Friday, May 15, 2009
I love New York, don’t get me wrong, but sometimes I just need to escape the city. So, I made plans to go to Charleston, SC – a place I’ve been wanting to visit for many years after listening to natives speak so lovingly about their home. I was ready to explore the city and most importantly dine on low country cuisine. We arrived in the afternoon and we parked ourselves at Pearlz Oyster Bar on East Bay Street and sampled oysters while drinking cold martinis. Sitting at the front bar, we were perfectly perched to enjoy the parade of Charlestonians and tourists alike as they passed by. The oysters were silky, briny, salty and fresh. The addition of a little mignonette or cocktail sauce complemented the plump treats.
I’m always open to recommendations so when a local suggested Jestine's Kitchen – a quirky unpretentious restaurant on Meeting Street - I rushed over. It serves the kind of comfort food you would expect in the South; crispy fried chicken, mac n’ cheese, collard greens, and more. I just couldn’t pass up these favorites and finished my soulful dinner with a peach and berry cobbler... delicious!
But I really wasn’t going to be satisfied until I had shrimp and grits, and I was lucky to enjoy them at Virginia’s on King. The shrimp sat atop creamy grits mixed with smoky sausage. I savored every bite and daydreamed about making the same dish back home with my own variation on the theme. Low country cuisine well suits the laid back gentility of this city where the air is perfumed with the scent of delicate jasmine flowers. The architecture and lush gardens are a wonderful canvas for any visitor to enjoy while dining or walking off a grand meal.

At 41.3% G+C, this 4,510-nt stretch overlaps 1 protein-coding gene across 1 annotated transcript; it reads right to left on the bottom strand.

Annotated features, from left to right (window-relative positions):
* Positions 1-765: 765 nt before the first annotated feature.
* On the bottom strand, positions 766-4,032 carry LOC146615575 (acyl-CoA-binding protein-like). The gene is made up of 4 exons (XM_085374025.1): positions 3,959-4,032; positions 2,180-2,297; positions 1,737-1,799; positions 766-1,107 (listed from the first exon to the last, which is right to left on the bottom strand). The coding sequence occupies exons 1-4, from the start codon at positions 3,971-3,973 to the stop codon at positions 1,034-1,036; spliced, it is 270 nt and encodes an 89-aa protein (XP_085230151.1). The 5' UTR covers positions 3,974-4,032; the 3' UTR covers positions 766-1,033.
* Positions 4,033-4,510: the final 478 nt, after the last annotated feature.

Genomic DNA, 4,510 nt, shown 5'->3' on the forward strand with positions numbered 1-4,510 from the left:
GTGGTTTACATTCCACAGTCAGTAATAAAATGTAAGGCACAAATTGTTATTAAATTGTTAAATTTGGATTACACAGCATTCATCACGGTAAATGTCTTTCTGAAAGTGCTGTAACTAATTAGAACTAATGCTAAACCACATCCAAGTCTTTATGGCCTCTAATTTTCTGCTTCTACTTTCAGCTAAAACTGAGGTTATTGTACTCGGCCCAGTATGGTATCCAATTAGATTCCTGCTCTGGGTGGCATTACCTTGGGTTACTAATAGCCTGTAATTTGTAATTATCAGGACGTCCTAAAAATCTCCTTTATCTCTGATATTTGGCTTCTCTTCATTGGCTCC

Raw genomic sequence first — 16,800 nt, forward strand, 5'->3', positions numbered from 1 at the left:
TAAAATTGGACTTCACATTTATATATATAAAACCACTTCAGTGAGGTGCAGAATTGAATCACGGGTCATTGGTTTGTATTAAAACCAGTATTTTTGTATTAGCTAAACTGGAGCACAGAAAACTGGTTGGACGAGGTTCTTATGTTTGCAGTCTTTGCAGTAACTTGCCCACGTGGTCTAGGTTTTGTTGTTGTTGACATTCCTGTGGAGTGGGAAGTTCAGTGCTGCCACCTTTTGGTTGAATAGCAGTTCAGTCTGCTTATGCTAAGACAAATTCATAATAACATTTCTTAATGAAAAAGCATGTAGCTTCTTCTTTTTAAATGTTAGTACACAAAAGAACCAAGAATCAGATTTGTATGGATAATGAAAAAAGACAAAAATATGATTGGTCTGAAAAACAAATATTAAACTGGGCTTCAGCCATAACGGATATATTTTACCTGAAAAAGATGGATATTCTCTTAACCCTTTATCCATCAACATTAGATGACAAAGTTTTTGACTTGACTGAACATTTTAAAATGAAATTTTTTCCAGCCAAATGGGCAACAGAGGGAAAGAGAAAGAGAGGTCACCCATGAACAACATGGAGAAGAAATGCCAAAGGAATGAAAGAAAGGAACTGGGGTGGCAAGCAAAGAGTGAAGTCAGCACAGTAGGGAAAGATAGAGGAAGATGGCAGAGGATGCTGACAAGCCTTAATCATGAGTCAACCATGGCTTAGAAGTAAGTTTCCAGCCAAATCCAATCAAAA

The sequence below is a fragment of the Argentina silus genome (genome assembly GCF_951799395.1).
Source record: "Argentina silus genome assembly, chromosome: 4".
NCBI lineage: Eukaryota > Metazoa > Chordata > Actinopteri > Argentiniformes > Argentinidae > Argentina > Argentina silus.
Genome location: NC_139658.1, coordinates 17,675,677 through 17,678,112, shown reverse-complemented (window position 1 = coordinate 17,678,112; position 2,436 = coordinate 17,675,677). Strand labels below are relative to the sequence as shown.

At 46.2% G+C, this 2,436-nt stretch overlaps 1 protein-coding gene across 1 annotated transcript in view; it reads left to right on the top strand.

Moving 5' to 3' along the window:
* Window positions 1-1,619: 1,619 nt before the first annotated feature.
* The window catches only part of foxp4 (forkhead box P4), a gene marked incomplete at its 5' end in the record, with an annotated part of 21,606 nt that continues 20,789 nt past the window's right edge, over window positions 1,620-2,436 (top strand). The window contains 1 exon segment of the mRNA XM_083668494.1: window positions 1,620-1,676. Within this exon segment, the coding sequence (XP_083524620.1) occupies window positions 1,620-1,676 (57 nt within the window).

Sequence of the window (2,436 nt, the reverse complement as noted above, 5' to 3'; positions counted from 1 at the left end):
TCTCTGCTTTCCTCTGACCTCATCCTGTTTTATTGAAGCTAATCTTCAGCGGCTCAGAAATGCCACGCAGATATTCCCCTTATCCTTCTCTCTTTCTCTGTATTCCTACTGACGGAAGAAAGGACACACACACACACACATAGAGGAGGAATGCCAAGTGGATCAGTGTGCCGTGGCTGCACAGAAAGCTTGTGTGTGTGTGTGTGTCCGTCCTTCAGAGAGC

We spent languid days shopping, eating and sightseeing. Tall palmettos swayed in the breeze and mornings were spent on the loggia with freshly brewed coffee and toasted sweet black bread.
We were lucky to spend our downtime at the Joseph Aiken Mansion and sleep in one of the oversized bedrooms in “the big house." Built in the Greek Revival style in the late 1840's the stately mansion took us back to a time when proper manners and good family names were de rigeur.
My memories of Charleston and its food will linger with me like the sweet scent of jasmine hanging on the breeze.